How to Get Financing after Filing Bankruptcy
By Jeanette Joy Fisher
you're thinking about buying a home but have declared bankruptcy
in the past, don't give up hope. There are still ways for you
to be able to find a loan, even if your credit history is less
Lenders make various kinds of home loans, normally graded from
"A" all the way down to "D." The more problems
that show up on your credit report--slow pays, late pays, or even
bankruptcy--the lower the grade of loan you'll be able to qualify
for. If you're employed and have a relatively good income, you'll
get better terms, even though you won't qualify for a "Grade
A" loan. The longer you've been at your current job, the
better, because it shows stability.
Here are some general rules about the qualifications lenders look
for before giving consumers the various grades of home loans:
To qualify for an AA loan, lenders must see no late payments or
any other difficulties when they look at your credit history for
the past two years. First, we'll look at the top of the line loans,
all in the A grade category.
To qualify for an A+ loan, you can only have one late payment
in that two-year time period. An A- loan is available to borrowers
whose credit report shows two or three late payments, and have
at least two credit cards. Borrowers in the A category will normally
be qualified for all the various perks that lenders offer, such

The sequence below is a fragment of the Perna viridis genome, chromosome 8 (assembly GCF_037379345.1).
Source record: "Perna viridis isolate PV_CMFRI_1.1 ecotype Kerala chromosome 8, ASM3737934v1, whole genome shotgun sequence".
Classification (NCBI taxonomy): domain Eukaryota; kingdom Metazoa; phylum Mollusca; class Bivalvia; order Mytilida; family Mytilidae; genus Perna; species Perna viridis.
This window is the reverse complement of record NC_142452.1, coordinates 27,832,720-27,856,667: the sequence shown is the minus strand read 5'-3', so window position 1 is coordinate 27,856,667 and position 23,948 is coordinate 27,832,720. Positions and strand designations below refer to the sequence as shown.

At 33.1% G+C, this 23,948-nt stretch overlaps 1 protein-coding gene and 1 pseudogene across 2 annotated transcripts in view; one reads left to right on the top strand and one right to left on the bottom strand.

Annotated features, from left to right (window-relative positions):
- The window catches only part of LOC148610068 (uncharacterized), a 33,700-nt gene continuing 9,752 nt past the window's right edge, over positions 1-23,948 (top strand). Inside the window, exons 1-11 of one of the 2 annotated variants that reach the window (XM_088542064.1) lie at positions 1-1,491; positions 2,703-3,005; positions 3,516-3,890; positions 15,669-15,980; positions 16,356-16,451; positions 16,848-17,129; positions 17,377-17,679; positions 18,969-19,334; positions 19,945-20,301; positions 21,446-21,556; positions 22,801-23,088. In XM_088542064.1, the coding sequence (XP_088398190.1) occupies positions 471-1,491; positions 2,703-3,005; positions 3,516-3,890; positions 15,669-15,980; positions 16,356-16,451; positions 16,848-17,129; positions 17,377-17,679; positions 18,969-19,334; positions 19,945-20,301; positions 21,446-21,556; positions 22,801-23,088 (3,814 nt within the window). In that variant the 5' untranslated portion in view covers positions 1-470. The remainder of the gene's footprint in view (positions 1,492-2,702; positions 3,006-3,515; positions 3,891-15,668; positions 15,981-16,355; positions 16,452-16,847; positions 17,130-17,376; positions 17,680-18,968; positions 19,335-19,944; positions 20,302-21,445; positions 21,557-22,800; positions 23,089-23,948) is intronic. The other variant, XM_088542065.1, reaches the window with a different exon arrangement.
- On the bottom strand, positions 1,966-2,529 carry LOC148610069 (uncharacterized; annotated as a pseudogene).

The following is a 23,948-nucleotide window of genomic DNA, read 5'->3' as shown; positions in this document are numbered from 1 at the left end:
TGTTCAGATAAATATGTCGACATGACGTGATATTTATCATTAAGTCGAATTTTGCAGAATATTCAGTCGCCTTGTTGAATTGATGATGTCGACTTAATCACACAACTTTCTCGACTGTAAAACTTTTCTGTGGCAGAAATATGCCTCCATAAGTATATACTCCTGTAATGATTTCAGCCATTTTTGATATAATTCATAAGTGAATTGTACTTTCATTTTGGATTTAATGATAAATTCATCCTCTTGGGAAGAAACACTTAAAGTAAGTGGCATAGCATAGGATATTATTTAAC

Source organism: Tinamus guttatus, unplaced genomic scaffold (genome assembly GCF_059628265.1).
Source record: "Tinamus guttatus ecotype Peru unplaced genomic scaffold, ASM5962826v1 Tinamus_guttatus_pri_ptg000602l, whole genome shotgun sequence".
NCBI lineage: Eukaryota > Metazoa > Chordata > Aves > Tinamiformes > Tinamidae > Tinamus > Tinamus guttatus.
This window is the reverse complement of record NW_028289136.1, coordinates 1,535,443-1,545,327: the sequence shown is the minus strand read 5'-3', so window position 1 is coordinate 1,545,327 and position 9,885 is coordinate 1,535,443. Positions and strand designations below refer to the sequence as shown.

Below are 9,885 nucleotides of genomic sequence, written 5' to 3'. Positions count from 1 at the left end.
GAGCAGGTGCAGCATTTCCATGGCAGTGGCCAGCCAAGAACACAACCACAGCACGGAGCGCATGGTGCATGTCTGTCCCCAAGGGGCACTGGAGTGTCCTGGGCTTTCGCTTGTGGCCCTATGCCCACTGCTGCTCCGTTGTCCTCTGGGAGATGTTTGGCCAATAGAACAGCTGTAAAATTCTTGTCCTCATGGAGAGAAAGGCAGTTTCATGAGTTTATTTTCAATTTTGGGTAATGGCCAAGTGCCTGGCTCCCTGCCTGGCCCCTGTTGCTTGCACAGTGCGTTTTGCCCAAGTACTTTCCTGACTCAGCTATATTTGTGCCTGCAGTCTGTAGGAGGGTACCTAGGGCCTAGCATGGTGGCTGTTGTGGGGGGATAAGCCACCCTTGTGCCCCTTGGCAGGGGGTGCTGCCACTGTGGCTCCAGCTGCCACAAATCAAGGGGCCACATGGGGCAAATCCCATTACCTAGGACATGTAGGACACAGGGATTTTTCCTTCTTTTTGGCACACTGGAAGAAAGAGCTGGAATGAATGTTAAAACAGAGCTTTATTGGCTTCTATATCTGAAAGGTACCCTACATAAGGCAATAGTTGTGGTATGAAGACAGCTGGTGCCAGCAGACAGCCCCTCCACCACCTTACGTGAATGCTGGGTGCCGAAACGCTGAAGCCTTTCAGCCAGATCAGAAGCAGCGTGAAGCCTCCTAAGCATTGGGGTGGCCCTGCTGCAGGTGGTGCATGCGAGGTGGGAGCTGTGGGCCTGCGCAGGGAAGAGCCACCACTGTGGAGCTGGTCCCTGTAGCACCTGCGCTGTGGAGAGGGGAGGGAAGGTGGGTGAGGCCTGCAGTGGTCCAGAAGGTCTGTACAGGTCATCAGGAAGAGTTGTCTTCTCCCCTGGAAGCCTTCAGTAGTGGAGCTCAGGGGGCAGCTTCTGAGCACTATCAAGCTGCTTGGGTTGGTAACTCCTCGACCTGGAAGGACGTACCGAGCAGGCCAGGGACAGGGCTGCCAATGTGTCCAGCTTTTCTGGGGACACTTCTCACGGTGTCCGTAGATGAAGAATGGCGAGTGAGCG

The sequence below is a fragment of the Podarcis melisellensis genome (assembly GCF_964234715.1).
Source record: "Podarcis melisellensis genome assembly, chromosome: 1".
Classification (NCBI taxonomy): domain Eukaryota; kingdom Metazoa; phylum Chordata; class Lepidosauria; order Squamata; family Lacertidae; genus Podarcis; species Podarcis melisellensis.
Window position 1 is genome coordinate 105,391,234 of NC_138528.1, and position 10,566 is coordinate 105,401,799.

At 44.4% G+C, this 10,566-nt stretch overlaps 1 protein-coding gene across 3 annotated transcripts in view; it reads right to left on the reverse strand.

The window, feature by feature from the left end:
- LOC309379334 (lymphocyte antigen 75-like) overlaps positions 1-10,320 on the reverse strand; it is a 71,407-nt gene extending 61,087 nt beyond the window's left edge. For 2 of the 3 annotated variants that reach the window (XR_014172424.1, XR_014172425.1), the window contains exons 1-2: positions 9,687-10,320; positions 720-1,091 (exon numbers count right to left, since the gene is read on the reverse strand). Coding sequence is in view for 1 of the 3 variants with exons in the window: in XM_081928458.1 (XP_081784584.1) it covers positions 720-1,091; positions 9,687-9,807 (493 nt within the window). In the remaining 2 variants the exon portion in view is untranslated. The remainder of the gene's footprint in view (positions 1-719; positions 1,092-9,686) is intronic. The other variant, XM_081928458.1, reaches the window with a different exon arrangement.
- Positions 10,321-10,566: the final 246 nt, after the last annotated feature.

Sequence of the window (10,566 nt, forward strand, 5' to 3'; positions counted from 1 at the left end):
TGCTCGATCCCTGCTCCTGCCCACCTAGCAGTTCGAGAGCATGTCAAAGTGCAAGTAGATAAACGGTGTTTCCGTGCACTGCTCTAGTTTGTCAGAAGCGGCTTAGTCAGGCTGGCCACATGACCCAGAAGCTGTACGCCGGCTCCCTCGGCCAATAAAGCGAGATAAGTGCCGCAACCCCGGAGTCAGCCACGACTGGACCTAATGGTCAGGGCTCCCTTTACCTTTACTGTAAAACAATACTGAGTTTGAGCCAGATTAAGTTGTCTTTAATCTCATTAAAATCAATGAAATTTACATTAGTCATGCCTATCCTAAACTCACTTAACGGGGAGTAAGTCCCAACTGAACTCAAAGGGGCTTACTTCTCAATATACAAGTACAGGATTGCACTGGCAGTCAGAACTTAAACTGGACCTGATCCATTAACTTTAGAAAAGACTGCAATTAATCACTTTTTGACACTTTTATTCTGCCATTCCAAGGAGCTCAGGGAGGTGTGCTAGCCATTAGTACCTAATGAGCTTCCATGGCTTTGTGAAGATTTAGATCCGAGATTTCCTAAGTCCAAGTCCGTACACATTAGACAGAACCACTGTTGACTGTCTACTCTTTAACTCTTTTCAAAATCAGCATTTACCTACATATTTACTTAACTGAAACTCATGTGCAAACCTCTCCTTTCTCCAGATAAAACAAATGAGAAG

as low interest loans and low down payments.
But if you've had a bankruptcy in the past, you're choices are
more limited, and you'll generally need a larger down payment.
For instance, a grade B loan can be obtained by borrowers who've
been at their jobs for a reasonable length of time in as little
as 18 months after declaring bankruptcy, assuming that they've
been able to reopen at least one line of credit during that time
and kept it current. Usually the lender will require 15% down,
and the best interest rate the borrower can generally get is 6-7%.
A grade C loan will require good, steady employment, and may be
available within a similar time frame as a B grade loan. The interest
rate is generally higher, currently at about 8.5%, and the down
payment requirements are considerably higher. For instance, a
lender will normally require 20% down on $300,000 house or 40%
down on a $500,000 home.
You'll need a significant amount of down payment to qualify for
a grade D home loan, as well, and the interest rate will normally
run between 9.8-10.7%, depending on your overall credit score.
If you're employed and your credit score is above 500, you can
put down as little as 30% on a $300,000 home or 45% on a $450,000
house. If you're self-employed, however, you'll need 45% down
just to buy a $250,000 home.
If you're hoping to purchase a home, talk to your local lender
to see what their criteria are for their various grades of loans.
Even if you've had a bankruptcy in your past, that doesn't mean
you can't buy a home. It just means it may take some time, you'll
need to establish a strong employment history, and you'll need
to save more money for a down payment than if the bankruptcy hadn't
(c) Copyright 2004, Jeanette J. Fisher. All rights reserved.
Forget what you've been told about credit. Get the Credit You
Need to Buy Real Estate. Visit Real Estate Credit Help Center: